7. Recognize and reward. Finally, be sure to recognize the achievements gained through teamwork and reward the individuals involved. Public acknowledgment of what the team has achieved offers a strong incentive to do more of the same, and helps promote a company culture that values both individual and team contributions—and wants to retain the talented employees who make it all happen.

Want more advice on promoting teamwork or general advice from other business owners like you? Find out if a TAB Board is right for you!

 

The Most Annoying Business Clichés

From Ducks and Legs Up to Benchmarks and Best Worlds

Have you seen the La Quinta commercials, where the business person stays at the hotel & nails the business cliché the next day? Those are great. I love the one where the narrator says “Here’s a clue. He’s selling ice…” and the Eskimo cuts him off (“They don’t need a clue”). Very funny & effective.

I spent years in Big 5 consulting. So I’ve heard “at the end of the day,” “thinking outside the box” and “low-hanging fruit” enough times to last a lifetime. Some of the common business clichés made no sense to me. So I decided to do some research into the origins of some of the more common clichés:

  • Do you have your ducks in a row? The best explanation for this seems to be from the world of duckpin bowling: the more squat pins which were popular before modern bowling. Prior to modern reset machines, the duckpins had to be manually put in a row. This metaphor therefore refers to being organized and having everything in its place.Are your ducks in a row?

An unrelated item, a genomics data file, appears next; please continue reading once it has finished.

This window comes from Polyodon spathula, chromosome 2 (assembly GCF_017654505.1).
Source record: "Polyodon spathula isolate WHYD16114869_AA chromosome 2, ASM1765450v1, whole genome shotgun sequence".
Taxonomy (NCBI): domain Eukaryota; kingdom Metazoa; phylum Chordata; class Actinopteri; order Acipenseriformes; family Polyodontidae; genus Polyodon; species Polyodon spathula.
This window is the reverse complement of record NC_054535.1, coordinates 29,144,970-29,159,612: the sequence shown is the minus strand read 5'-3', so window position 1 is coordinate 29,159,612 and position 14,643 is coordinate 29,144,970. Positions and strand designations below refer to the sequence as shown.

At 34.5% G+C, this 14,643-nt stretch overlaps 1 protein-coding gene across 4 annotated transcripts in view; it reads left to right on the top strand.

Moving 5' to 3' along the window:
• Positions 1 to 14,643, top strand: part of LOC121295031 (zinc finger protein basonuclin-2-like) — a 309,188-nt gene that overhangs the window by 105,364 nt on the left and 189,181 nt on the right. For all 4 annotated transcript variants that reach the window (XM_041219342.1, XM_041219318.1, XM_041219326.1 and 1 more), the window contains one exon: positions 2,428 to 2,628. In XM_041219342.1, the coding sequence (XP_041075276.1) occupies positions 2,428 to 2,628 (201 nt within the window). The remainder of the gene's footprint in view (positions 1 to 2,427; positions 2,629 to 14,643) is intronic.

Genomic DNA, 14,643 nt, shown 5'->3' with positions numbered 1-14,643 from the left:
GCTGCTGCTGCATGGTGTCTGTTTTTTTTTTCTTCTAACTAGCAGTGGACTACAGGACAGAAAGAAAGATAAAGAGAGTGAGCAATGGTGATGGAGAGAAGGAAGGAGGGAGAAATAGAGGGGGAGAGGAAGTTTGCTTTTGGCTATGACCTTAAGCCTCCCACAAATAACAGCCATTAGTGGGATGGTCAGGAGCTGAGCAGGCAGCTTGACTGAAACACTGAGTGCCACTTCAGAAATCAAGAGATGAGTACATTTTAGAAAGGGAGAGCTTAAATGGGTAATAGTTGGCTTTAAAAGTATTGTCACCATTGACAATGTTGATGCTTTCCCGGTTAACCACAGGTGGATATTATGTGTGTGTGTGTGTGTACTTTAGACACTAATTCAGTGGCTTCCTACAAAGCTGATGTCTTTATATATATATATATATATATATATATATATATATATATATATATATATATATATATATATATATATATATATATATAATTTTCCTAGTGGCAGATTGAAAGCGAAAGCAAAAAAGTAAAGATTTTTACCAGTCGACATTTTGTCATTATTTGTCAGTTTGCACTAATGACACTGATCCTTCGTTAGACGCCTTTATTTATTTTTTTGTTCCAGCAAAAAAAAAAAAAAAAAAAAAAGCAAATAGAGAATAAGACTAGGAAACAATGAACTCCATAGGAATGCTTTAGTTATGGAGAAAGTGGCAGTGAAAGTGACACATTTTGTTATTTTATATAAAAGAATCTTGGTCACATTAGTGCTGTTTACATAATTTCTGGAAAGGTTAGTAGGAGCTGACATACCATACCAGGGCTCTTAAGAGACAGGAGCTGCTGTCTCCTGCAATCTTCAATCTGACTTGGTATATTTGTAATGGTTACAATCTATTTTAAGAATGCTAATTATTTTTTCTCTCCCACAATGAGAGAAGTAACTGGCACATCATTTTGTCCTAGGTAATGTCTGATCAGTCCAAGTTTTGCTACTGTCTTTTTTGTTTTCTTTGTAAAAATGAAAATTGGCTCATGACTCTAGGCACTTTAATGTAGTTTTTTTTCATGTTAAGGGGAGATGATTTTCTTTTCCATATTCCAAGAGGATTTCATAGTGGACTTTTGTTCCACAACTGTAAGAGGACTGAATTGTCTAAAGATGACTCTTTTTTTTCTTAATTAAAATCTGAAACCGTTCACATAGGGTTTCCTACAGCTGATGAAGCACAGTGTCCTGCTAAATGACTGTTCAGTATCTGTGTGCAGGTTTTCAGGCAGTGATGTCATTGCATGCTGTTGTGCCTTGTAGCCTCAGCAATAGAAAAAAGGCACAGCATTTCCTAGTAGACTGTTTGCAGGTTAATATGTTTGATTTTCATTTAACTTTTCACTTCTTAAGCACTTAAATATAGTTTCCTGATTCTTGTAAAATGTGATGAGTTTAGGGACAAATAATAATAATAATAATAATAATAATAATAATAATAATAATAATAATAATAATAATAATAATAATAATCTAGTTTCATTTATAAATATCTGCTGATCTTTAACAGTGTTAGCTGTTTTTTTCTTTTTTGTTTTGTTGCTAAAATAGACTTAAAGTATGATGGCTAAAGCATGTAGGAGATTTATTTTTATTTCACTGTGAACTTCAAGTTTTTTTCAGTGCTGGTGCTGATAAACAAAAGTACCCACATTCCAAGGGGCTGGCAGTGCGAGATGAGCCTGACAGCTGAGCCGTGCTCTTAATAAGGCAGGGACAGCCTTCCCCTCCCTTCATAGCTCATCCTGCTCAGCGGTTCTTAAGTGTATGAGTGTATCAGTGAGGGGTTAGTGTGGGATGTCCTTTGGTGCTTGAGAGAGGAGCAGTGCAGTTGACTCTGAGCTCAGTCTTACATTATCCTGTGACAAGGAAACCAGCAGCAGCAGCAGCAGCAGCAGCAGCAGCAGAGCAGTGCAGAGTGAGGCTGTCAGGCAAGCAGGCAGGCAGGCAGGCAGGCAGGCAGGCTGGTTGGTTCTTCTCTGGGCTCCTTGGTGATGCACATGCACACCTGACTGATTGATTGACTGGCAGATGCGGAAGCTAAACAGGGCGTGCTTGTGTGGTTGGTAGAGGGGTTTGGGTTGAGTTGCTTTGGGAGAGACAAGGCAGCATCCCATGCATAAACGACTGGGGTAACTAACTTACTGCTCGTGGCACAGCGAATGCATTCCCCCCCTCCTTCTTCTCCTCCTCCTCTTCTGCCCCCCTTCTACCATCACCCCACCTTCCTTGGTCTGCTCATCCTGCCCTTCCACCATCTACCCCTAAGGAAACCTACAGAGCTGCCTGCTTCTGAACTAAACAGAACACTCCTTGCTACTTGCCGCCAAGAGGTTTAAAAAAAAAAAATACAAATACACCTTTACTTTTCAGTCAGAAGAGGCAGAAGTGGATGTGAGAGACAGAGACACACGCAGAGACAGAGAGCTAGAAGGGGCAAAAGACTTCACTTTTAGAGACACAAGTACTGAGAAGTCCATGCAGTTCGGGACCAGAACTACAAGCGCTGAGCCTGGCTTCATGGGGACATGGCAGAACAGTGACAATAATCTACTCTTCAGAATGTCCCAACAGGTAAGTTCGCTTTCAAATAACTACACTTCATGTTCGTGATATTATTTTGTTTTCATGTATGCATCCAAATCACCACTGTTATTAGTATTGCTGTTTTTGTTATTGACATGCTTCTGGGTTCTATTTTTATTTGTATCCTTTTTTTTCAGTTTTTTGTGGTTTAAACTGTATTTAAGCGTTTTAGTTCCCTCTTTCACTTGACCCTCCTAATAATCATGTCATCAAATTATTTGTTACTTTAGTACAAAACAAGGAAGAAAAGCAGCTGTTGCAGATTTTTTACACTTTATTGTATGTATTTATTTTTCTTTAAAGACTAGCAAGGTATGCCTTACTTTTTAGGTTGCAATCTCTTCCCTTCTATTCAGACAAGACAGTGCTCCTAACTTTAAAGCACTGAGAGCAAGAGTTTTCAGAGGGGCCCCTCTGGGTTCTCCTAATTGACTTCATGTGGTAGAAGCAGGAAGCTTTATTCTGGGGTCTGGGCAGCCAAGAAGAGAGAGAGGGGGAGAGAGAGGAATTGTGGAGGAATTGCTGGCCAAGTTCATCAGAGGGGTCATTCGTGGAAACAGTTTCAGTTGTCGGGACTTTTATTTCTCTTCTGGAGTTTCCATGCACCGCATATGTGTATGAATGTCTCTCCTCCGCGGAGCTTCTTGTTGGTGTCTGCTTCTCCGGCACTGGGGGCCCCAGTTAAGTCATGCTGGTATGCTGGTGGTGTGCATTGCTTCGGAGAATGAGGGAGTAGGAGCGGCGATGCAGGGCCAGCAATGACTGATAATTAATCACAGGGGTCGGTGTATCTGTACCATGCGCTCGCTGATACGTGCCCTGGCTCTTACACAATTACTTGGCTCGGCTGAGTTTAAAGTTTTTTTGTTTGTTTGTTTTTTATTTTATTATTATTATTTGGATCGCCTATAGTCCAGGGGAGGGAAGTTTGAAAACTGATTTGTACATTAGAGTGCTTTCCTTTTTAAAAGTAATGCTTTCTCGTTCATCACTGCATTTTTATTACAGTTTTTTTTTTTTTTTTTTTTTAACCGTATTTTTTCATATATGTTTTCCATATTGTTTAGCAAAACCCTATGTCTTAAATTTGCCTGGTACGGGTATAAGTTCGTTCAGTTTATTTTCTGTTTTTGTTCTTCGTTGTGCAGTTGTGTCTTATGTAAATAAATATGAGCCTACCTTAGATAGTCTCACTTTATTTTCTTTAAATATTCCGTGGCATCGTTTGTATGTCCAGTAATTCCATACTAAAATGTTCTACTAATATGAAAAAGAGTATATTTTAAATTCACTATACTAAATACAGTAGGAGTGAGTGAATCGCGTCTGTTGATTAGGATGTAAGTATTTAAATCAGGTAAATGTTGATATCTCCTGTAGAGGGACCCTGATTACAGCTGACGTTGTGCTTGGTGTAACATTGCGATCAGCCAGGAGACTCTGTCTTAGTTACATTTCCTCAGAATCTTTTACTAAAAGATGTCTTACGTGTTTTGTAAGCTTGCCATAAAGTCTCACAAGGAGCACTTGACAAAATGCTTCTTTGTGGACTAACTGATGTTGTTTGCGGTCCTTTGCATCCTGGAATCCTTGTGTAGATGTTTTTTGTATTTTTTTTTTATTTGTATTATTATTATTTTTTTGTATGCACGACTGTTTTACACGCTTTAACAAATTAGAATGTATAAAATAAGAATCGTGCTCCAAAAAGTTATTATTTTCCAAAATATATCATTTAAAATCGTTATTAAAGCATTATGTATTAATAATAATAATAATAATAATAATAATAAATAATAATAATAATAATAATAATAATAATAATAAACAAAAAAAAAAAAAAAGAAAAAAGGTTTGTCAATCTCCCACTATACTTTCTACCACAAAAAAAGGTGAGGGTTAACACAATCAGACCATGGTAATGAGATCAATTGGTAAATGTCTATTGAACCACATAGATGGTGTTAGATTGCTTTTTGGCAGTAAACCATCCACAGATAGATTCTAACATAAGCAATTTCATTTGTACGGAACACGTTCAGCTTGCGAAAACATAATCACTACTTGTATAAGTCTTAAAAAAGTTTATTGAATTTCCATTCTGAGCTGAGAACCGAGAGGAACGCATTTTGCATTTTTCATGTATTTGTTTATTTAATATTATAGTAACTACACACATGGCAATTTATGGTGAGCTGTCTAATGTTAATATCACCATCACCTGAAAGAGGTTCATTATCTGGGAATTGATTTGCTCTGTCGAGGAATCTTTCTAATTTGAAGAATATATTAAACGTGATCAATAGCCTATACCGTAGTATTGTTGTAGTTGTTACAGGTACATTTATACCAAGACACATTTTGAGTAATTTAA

• I hope that at least once in the last month, you’ve pulled out all the stops. This cliché seems to have come from the world of pipe organs, which have stops to control the airflow through the pipes. Pulling out a stop refers to no control of the pipe and therefore maximum volume.
  • Surely you have a leg up on the competition, which derives from the world of sports as well. Helping an equestrian onto a horse involves giving them a leg up. Maybe this doesn’t create the greatest advantage initially but at least it positions the rider to compete.
  • Getting the best of both worlds – or satisfying multiple conflicting if not impossible demands – comes from literature. The earliest reference comes from Voltaire in Candide, who rejected his mentor’s optimism and concluded, “… if this is the best of possible worlds, what then are the others?”
  • Taking on a new project involves hitting the ground running.  From the Boston Globe:  “The earliest literal use cited in the Oxford English Dictionary comes from an 1895 story published in several US newspapers. In one fantastic episode, the narrator outruns an assailant with a six-gun: “I knew he had five more cartridges, so I hit the ground running and squatted low down when his gun barked a second time.”
  • All businesses measure themselves and their improvements using benchmarks. Originally benchmarking referred to the mark a surveyor establishes to use as a point of reference. It also refers to a carpenter using the surface of the workbench as a unit of measure.
  • Finally, we frequently take things with a grain of salt. This means we’ll accept them but with a healthy degree of detachment or skepticism. According to English for Students, this goes back to Roman antiquity. Pliny the Elder, the ancient author & natural philosopher, translated an ancient antidote for poison with the words ‘be taken fasting, plus a grain of salt’. The idea comes from the fact that food is more easily consumed if taken with a small amount of salt.

Those are just a few of my favorites. Which ones annoy you the most?

photo credit: John-Morgan via photopin cc